By setting

(4.4) can be put in the equivalent form

For the case , (4.6) becomes the two-dimensional stationary Schrödinger equation, while for the case the perturbed string equation results.

As in the two-dimensional case, one can specify the dependence of the scalar curvature on another variable by requiring that , and hence , obeys an additional linear partial differential equation compatible with (4.6). Consider Riemann spaces such that the scalar curvature and metric obey the linear system of equations

In (4.7), is a linear partial differential operator. Equivalently, in terms of and , the equations in (4.7) can be written as

The compatibility condition for this system is equivalent to a nonlinear partial differential equation for the function . It will be useful to write the first equation in (4.7) and (4.8) in a different form for the following theorem by introducing the variables and which are defined such that and .

Theorem 4.1. Consider the following system of partial differential equations: where and are constants with and given by Then the function satisfies the following partial differential equation:

The proof of this goes along exactly the same lines as the previous theorems. It suffices to substitute the integrals (4.10) into (4.9) and compute the compatibility condition by calculating the derivatives , , which is some work, and then putting them in the equation . This generates (4.11).

The result in (4.11) is the simplest and lowest member of a hierarchy of nonlinear partial differential equations which is referred to as the Nizhnik-Veselov-Novikov equation. This equation is integrable by means of the IST method. Its properties are different for the cases and , and .

Continuing further, some nonlinear partial differential equations will be produced which are associated with the scalar curvature equation (4.3).

The first example to be considered corresponds to selecting and , which implies that the metric has the form

Equation (4.3) for the scalar curvature then simplifies to the form

Suppose, for example, that we take so that upon differentiation and , then the equation takes the form

If instead we take in the metric, the equation obtained from (4.3) is given by

When and is put equal to a constant value, (4.15) reduces to the Liouville equation.

Another interesting case is the one in which trigonometric functions appear in the metric. To have an example of this case, take , and with and are given by

Equation (4.3) can be simplified to the form

Suppose that , , and such that

The following equation results from (4.3):

Equation (4.19) can be considered to be a type of generalized sine-Gordon equation.

Another interesting equation results if we take , and with

The equation for obtained from (4.3) using (4.20) is given by

Integrating this equation with respect to , the following system is obtained:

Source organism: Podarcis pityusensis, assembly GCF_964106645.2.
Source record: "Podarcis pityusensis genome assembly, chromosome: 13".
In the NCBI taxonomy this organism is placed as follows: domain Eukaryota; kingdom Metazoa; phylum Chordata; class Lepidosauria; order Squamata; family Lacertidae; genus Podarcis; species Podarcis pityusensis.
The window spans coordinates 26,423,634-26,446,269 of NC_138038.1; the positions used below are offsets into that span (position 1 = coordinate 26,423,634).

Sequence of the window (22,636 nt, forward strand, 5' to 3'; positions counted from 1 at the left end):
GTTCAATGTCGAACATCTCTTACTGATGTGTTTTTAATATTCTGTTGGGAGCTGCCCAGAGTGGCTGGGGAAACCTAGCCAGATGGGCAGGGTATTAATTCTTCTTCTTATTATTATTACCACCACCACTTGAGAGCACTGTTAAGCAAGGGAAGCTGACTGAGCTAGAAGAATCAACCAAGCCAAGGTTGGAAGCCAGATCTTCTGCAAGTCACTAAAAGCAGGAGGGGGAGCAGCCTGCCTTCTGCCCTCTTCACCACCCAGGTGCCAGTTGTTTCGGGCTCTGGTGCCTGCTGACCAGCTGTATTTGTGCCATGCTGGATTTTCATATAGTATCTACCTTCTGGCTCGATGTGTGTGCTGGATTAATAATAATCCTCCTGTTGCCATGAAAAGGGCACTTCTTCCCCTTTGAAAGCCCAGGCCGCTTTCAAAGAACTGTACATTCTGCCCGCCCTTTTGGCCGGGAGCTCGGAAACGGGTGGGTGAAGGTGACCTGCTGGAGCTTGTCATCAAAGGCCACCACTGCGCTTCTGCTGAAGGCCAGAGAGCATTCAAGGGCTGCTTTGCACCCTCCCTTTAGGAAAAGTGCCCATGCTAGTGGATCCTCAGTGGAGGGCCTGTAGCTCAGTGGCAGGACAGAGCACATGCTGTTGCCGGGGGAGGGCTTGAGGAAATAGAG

To prove (4.22), multiply the first equation by and differentiate both sides with respect to to obtain

Substituting from (4.22) and factoring , the original equation (4.21) is obtained.

For the case in which the scalar curvature is independent of , the second equation in (4.22) can be written as

By integration, this implies that is given by

where is an arbitrary function of . Substituting from (4.25) into the first equation of (4.22), we get

Another interesting case to examine is the one in which the metric is given by . For the metric in this form, (4.3) reduces to

In terms of a function which is defined by , this equation reduces to the following form:

Finally, some equations relevant to a four-dimensional Riemann space with diagonal metric which is an extension of (4.1) will be determined. The metric is written as

where as before, and are functions to be specified in a given case. The scalar curvature can be calculated by means of (4.2) given the components of metric (4.29). Some equations will be determined based on metric (4.29) in the following.

(i)Suppose that we take , , and with the functions , . Equation (4.2) produces the following equation: (ii)The case in which , , and with functions and yields (iii) The selection with and produces the following equation: (iv) When the metric is diagonal of the form and all , the equation generated by (4.3) is given by If we take in (4.33), we obtain the equation (v)As a final example, suppose that , and trigonometric functions are used for the in the metric, , , then the equation for can be put in the form

5. Conclusions

It has been shown that several equations of physical interest arise within the analysis of the geometry of surfaces, such as the Liouville and Schrödinger equations, or as a result of the compatibility condition of two linear equations. Moreover, these equations can be combined in such a way as to produce integrable evolutions or deformations of surfaces. An introduction to a more systematic approach to going to higher dimensional partial differential equations has been mentioned. Finally, by calculating the scalar curvature based on the Riemannian metric for three- and four-dimensional Riemann spaces, a large group of nonlinear partial differential equations has been determined in both three and four dimensions. It remains as a separate task to begin to study the various kinds of solutions and their characteristics for some of these equations.